Speaking in such venues as the European and British Parliaments, the French National Assembly, the Austrian World Summit, and the U.N. General Assembly, Thunberg has always been refreshingly—and necessarily—blunt in her demands for action from world leaders who refuse to address climate change. With clarity and unbridled passion, she presents her message that climate change is an emergency that must be addressed immediately, and she fills her speeches with punchy sound bites delivered in her characteristic pull-no-punches style: “I don’t want you to be hopeful. I want you to panic. I want you to feel the fear I feel every day. And then I want you to act.” In speech after speech, to persuade her listeners, she cites uncomfortable, even alarming statistics about global temperature rise and carbon dioxide emissions. Although this inevitably makes the text rather repetitive, the repetition itself has an impact, driving home her point so that no one can fail to understand its importance. Thunberg varies her style for different audiences. Sometimes it is the rousing “our house is on fire” approach; other times she speaks more quietly about herself and her hopes and her dreams. When addressing the U.S. Congress, she knowingly calls to mind the words and deeds of Martin Luther King Jr. and John F. Kennedy. The last speech in the book ends on a note that is both challenging and upbeat: “We are the change and change is coming.” The edition published in Britain earlier this year contained 11 speeches; this updated edition has 16, all worth reading.

A tiny book, not much bigger than a pamphlet, with huge potential impact.

Pub Date: Nov. 26, 2019

ISBN: 978-0-14-313356-8

Page Count: 112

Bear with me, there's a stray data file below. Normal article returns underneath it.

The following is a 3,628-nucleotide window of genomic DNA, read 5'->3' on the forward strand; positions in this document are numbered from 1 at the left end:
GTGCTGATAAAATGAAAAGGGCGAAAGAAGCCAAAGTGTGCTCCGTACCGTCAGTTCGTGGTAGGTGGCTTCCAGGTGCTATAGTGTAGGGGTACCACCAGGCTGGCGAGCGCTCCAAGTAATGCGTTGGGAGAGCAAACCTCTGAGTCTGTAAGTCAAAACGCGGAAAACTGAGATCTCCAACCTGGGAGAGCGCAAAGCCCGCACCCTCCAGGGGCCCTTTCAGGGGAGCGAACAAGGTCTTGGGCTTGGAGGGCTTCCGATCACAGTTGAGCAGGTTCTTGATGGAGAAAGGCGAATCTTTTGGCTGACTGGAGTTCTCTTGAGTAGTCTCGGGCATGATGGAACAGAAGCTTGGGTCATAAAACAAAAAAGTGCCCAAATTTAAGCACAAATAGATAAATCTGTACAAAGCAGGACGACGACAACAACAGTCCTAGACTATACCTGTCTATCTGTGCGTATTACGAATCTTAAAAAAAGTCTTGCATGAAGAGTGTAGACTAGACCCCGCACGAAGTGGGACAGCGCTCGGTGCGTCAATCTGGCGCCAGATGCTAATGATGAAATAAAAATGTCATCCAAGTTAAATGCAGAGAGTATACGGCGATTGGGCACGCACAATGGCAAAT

Publisher: Penguin

Review Posted Online: Nov. 3, 2019

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An absorbing, wide-ranging story of humans’ relationship with the water.

WHY WE SWIM

A study of swimming as sport, survival method, basis for community, and route to physical and mental well-being.

For Bay Area writer Tsui (American Chinatown: A People's History of Five Neighborhoods, 2009), swimming is in her blood. As she recounts, her parents met in a Hong Kong swimming pool, and she often visited the beach as a child and competed on a swim team in high school. Midway through the engaging narrative, the author explains how she rejoined the team at age 40, just as her 6-year-old was signing up for the first time. Chronicling her interviews with scientists and swimmers alike, Tsui notes the many health benefits of swimming, some of which are mental. Swimmers often achieve the “flow” state and get their best ideas while in the water. Her travels took her from the California coast, where she dove for abalone and swam from Alcatraz back to San Francisco, to Tokyo, where she heard about the “samurai swimming” martial arts tradition. In Iceland, she met Guðlaugur Friðþórsson, a local celebrity who, in 1984, survived six hours in a winter sea after his fishing vessel capsized, earning him the nickname “the human seal.” Although humans are generally adapted to life on land, the author discovered that some have extra advantages in the water. The Bajau people of Indonesia, for instance, can do 10-minute free dives while hunting because their spleens are 50% larger than average. For most, though, it’s simply a matter of practice. Tsui discussed swimming with Dara Torres, who became the oldest Olympic swimmer at age 41, and swam with Kim Chambers, one of the few people to complete the daunting Oceans Seven marathon swim challenge. Drawing on personal experience, history, biology, and social science, the author conveys the appeal of “an unflinching giving-over to an element” and makes a convincing case for broader access to swimming education (372,000 people still drown annually).

An absorbing, wide-ranging story of humans’ relationship with the water.

Pub Date: April 14, 2020

ISBN: 978-1-61620-786-1

Page Count: 288

Publisher: Algonquin

Review Posted Online: Jan. 5, 2020

Kirkus Reviews Issue: Feb. 1, 2020